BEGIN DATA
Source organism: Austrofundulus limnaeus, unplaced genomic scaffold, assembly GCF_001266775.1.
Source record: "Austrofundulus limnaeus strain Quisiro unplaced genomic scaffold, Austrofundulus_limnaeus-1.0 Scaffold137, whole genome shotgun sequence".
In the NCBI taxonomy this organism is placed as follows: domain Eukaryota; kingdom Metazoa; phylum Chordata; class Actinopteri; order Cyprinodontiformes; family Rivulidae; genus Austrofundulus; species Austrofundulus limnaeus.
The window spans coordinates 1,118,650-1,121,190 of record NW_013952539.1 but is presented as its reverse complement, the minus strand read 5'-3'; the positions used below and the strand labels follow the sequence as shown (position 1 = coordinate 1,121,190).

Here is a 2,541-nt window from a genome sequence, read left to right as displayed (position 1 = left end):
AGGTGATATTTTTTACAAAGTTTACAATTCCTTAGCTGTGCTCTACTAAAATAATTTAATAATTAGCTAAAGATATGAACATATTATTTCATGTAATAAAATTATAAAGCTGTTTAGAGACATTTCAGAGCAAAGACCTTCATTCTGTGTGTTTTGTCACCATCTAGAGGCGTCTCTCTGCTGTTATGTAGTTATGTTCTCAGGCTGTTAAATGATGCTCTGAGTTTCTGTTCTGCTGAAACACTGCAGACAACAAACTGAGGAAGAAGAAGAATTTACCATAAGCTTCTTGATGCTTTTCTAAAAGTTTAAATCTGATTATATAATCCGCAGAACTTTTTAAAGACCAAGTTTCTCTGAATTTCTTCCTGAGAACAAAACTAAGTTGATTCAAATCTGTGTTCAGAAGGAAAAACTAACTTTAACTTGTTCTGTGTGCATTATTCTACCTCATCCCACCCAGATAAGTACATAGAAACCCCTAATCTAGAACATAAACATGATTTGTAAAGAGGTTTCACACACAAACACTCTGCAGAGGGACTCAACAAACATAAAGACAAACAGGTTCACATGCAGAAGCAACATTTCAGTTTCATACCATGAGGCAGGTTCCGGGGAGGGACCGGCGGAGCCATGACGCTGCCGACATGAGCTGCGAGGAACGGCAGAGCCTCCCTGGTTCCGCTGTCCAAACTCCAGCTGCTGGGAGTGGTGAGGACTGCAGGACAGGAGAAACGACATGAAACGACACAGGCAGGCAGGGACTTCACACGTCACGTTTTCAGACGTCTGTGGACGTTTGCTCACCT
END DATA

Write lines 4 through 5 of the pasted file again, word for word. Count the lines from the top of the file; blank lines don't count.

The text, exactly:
The window spans coordinates 1,118,650-1,121,190 of record NW_013952539.1 but is presented as its reverse complement, the minus strand read 5'-3'; the positions used below and the strand labels follow the sequence as shown (position 1 = coordinate 1,121,190).

Here is a 2,541-nt window from a genome sequence, read left to right as displayed (position 1 = left end):